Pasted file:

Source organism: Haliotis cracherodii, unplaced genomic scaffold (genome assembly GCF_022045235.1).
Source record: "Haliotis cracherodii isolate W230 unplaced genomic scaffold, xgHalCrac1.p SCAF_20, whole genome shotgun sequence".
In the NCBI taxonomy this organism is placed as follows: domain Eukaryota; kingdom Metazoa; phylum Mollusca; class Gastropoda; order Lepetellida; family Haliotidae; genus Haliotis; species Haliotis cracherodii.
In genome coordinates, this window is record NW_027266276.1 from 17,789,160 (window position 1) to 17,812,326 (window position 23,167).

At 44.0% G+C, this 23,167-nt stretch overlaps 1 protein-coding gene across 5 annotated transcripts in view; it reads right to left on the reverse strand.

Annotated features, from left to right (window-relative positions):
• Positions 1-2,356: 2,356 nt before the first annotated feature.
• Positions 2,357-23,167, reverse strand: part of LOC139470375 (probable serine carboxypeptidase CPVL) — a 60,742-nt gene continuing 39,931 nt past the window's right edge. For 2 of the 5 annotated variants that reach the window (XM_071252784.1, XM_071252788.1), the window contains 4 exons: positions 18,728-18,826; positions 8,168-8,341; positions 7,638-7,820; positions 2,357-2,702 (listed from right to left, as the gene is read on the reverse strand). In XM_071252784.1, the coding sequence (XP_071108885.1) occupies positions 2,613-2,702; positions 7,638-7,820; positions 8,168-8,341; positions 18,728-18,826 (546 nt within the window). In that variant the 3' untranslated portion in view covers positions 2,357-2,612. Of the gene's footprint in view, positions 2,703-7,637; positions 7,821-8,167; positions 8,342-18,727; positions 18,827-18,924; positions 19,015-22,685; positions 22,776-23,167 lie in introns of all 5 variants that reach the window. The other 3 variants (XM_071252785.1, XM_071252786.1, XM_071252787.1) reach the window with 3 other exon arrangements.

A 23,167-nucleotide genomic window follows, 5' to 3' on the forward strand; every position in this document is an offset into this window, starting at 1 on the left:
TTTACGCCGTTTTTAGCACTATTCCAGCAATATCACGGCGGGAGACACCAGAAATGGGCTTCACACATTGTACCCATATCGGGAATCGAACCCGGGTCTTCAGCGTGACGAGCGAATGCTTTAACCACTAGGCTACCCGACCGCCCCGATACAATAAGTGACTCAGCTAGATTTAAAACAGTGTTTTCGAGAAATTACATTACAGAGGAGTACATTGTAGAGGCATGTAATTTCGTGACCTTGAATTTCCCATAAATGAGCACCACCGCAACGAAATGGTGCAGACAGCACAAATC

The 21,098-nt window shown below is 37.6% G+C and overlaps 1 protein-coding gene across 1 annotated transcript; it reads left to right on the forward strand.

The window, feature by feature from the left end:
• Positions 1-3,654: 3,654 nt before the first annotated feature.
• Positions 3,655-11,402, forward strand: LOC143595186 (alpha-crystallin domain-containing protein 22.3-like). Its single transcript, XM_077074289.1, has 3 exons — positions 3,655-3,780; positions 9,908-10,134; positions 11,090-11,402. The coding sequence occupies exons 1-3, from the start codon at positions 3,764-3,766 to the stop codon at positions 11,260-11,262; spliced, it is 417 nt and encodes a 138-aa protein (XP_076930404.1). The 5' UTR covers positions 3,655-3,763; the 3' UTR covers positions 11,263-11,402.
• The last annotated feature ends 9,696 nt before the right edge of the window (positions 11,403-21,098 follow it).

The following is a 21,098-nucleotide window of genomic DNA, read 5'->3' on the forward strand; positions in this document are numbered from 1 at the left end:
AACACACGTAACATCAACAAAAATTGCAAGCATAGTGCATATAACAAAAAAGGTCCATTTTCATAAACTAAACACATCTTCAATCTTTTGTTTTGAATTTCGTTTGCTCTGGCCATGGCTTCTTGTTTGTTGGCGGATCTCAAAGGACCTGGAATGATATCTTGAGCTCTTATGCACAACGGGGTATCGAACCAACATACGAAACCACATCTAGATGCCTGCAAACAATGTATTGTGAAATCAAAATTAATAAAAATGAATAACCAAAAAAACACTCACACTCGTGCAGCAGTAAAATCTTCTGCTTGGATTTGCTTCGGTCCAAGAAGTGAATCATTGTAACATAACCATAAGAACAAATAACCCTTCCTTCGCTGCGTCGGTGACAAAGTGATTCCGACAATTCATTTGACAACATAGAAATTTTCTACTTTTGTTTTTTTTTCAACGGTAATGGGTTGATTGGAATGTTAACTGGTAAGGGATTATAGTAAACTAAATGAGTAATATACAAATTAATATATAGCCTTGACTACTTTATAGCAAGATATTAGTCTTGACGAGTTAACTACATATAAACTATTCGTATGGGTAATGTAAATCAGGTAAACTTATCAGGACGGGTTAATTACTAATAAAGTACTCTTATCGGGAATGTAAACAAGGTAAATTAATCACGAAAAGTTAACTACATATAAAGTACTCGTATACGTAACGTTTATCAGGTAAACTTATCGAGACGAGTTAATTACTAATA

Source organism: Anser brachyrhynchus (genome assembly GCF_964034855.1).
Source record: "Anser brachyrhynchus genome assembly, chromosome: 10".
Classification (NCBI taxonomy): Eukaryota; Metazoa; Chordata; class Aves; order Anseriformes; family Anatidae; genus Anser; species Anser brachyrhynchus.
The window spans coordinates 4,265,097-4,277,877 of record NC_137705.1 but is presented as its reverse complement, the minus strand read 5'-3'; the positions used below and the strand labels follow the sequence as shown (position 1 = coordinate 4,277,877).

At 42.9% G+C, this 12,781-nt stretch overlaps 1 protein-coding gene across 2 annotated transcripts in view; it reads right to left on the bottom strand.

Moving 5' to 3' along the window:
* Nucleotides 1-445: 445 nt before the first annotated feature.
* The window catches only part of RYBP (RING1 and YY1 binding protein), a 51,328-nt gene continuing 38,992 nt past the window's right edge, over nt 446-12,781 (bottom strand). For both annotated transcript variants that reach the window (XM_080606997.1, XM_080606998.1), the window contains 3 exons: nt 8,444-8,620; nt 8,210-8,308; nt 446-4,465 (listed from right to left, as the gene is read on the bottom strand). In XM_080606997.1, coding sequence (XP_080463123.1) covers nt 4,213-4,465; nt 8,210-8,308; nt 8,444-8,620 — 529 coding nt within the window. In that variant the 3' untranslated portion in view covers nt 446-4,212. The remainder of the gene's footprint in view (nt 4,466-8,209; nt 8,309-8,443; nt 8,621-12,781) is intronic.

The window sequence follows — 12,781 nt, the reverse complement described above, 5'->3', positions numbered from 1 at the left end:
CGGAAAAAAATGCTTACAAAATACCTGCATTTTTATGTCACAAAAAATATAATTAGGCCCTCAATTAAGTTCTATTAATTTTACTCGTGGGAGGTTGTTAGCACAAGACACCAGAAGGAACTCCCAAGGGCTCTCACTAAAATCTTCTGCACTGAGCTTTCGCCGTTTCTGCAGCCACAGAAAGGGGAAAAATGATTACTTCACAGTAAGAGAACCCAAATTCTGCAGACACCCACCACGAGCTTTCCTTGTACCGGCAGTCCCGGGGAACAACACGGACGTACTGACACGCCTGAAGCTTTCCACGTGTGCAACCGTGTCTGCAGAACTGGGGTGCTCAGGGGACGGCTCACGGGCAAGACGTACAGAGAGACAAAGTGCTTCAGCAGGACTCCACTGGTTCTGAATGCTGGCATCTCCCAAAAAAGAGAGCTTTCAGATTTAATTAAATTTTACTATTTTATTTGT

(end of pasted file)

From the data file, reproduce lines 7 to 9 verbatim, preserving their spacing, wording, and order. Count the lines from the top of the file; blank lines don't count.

• Positions 1-2,356: 2,356 nt before the first annotated feature.
• Positions 2,357-23,167, reverse strand: part of LOC139470375 (probable serine carboxypeptidase CPVL) — a 60,742-nt gene continuing 39,931 nt past the window's right edge. For 2 of the 5 annotated variants that reach the window (XM_071252784.1, XM_071252788.1), the window contains 4 exons: positions 18,728-18,826; positions 8,168-8,341; positions 7,638-7,820; positions 2,357-2,702 (listed from right to left, as the gene is read on the reverse strand). In XM_071252784.1, the coding sequence (XP_071108885.1) occupies positions 2,613-2,702; positions 7,638-7,820; positions 8,168-8,341; positions 18,728-18,826 (546 nt within the window). In that variant the 3' untranslated portion in view covers positions 2,357-2,612. Of the gene's footprint in view, positions 2,703-7,637; positions 7,821-8,167; positions 8,342-18,727; positions 18,827-18,924; positions 19,015-22,685; positions 22,776-23,167 lie in introns of all 5 variants that reach the window. The other 3 variants (XM_071252785.1, XM_071252786.1, XM_071252787.1) reach the window with 3 other exon arrangements.

A 23,167-nucleotide genomic window follows, 5' to 3' on the forward strand; every position in this document is an offset into this window, starting at 1 on the left: